Total Hip Arthroplasty
How Your Hip Works
Your hip joint is like a ball and socket formed by the “ball” or femoral head at the upper end of your thighbone and a rounded “socket” or acetabulum in the pelvis. The ends of the bone are covered with smooth cartilage for frictionless movement. A thin, smooth tissue lining called the synovium surrounds the joint space. The synovium produces fluid that acts as a lubricant to reduce friction and wear inside the joint. When all parts of the joint work together, your hip moves easily without pain. When your joint becomes diseased or injured, however, the cartilage can break down and cause escalating pain that severely limits your ability to move and work.
Most patients considering a hip replacement are experiencing considerable pain and limited movement. The erosion of cartilage and damage to bone surfaces caused by arthritis and other debilitating joint conditions can interfere with just about every aspect of your life – from walking, exercising and working to enjoying time with family or friends and getting a full night of sleep.
During total hip replacement, your surgeon will remove parts of your damaged hip joint and replace them with an implant designed to function like a normal, healthy hip. Specifically, the surgery involves replacing your femoral head or thighbone and your acetabulum or hip socket.
What to Expect Immediately After Surgery
Most hip replacement surgeries take between one to two hours and patients spend one to two nights in the hospital following surgery. You’ll spend a great deal of time exercising your new joint. The proper use of pain relievers before, during, and after your surgery is an extremely important aspect of your treatment. The goals of postoperative pain management are to minimize pain and stress, and to enable you to participate fully in physical therapy. Most patients have very little pain after hip replacement surgery. Your weight-bearing status will be determined by your surgeon, but most patients will be encouraged to bear full weight on their hip as soon as they can tolerate it. Patients typically start with a walker or crutches, and then progress to a cane.
You will be evaluated by a physical therapist and occupational therapist, who will go over exercises and precautions. You may be surprised at how soon after hip replacement patients are encouraged to get up and start moving – usually as early as the day of surgery.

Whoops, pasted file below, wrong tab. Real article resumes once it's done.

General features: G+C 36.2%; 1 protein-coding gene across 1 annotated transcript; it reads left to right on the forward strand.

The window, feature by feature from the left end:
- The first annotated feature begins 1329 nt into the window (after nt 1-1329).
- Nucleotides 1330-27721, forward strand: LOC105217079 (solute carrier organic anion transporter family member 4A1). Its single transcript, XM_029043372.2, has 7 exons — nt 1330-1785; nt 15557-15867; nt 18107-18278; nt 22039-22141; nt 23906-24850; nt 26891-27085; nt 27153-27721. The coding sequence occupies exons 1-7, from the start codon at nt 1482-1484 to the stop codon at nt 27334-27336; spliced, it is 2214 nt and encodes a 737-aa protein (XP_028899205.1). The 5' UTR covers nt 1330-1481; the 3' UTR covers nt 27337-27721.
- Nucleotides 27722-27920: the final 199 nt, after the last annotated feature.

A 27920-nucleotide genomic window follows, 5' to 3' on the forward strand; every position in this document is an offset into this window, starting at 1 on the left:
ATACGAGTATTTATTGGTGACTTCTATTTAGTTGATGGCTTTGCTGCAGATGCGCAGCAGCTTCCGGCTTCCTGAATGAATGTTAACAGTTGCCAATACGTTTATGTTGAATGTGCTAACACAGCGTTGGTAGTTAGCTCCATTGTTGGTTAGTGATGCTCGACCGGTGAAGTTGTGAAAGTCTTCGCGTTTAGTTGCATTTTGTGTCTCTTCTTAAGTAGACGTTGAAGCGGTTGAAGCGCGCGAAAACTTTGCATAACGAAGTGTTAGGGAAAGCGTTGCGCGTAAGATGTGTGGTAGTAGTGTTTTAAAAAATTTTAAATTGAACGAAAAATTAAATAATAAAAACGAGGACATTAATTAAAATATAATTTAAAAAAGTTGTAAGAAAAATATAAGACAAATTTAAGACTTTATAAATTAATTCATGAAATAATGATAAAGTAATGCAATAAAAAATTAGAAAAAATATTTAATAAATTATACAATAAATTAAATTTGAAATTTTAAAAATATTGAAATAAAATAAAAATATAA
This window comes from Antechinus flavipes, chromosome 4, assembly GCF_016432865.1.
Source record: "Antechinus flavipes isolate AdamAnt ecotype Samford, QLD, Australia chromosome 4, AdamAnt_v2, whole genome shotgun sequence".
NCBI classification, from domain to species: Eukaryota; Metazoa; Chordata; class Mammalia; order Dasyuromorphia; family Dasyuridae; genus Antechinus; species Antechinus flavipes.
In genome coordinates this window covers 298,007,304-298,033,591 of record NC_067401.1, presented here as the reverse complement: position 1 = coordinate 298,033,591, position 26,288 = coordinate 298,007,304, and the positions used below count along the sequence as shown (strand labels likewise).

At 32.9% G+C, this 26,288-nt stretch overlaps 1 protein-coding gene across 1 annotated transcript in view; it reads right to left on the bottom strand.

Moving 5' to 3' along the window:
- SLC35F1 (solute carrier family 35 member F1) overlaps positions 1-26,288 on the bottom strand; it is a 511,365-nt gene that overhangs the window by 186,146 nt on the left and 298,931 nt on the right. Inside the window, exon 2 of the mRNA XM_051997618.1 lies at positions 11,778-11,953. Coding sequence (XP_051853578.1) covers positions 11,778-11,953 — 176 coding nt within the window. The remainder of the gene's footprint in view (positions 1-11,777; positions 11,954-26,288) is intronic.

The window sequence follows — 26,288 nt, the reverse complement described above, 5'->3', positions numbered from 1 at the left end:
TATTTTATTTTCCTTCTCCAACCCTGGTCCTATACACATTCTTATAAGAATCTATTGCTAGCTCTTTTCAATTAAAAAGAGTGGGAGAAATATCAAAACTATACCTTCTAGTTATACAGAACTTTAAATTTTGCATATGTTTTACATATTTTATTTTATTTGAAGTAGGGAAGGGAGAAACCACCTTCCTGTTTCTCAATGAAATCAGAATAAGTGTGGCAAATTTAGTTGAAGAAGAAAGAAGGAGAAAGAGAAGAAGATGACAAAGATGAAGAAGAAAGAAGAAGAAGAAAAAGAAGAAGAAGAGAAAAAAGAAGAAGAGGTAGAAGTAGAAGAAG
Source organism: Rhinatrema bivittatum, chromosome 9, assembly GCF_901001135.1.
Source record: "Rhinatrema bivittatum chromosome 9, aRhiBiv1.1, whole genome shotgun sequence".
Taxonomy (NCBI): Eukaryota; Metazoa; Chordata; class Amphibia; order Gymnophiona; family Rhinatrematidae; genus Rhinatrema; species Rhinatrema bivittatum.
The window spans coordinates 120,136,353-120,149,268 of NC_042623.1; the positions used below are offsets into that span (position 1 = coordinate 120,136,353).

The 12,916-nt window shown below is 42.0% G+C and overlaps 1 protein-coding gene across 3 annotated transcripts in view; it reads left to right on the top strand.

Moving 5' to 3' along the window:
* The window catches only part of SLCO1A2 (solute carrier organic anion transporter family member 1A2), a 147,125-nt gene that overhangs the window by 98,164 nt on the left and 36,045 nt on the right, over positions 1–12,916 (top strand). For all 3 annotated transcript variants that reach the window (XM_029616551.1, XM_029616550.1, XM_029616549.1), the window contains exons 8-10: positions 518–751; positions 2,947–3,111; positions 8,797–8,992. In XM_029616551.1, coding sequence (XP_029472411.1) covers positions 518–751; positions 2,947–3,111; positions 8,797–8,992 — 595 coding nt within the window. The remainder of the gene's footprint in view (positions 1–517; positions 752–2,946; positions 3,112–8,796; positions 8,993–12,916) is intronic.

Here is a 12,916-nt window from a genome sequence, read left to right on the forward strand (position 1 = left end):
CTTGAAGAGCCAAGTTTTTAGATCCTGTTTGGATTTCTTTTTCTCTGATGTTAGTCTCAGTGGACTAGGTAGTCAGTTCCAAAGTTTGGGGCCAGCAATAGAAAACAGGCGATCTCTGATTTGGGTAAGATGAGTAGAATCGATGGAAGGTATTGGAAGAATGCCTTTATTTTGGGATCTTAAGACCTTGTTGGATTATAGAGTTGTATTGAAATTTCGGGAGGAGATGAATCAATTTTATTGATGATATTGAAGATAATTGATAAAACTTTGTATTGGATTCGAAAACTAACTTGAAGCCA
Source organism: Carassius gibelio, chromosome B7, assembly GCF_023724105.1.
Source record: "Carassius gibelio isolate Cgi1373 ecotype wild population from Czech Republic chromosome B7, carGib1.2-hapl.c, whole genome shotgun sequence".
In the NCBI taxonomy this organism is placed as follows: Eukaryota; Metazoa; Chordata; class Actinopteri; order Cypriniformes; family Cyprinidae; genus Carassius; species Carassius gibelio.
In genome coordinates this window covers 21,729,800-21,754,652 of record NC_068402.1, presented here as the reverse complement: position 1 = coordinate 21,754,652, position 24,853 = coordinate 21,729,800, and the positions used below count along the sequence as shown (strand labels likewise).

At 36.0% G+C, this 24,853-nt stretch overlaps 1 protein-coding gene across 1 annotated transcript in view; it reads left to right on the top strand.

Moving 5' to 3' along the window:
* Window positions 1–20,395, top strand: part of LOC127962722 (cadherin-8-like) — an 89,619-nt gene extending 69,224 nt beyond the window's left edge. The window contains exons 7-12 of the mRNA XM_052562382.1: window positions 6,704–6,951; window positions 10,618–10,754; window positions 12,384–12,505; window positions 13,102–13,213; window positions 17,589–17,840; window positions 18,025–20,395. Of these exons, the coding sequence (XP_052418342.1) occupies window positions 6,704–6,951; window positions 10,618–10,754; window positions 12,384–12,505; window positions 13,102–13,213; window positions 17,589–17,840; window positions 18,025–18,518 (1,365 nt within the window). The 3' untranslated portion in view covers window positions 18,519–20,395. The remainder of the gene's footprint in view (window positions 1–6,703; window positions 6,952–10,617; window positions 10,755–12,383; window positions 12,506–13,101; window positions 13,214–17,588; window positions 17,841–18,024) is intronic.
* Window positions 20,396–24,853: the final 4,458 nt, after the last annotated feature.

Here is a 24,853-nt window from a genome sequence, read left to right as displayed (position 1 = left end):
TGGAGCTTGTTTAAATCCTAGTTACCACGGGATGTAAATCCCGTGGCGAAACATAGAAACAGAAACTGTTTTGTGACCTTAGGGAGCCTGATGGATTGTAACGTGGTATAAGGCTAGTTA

The majority of hip replacement patients can safely return home following their hospital stay. Total hip replacement patients will need help at home for the first few weeks, including assistance with bathing, dressing, preparing meals, running errands and with transportation. It is best for someone to be with you for the first 24-72 hours after discharge. A small number of patients may require a short stay in a rehabilitation facility before returning home.
While total hip replacement may allow you to resume many daily activities, don’t push your hip to do more than you could before your problem developed. Give yourself at least six weeks following surgery to heal and recover from muscle stiffness, swelling and other discomfort. Some people continue to experience discomfort for 6-12 weeks or longer following joint replacement.
Watch for infection. If you have any sign of infection anywhere in your body, call your doctor. Also you are at risk for blood clots for the first several weeks after your surgery. Be sure you take the medication prescribed by your surgeon to prevent blood clots for the entire length of time recommended. Moving and walking as much as possible will also decrease your risk of blood clots.
When you get home, keep up the exercise program you learned in the hospital. We will arrange for a physical therapist to visit you in your home for several initial treatments. This is to ensure you are safe in and about your home. Expect to regain strength and endurance as you begin to take on more of your normal daily routine.
Finally, be encouraged and focus on the high rate of success for total joint procedures.
Excerpted from “A Patient’s Step-by-Step Guide to Hip Replacement Surgery and Recovery”, North Shore Medical Center.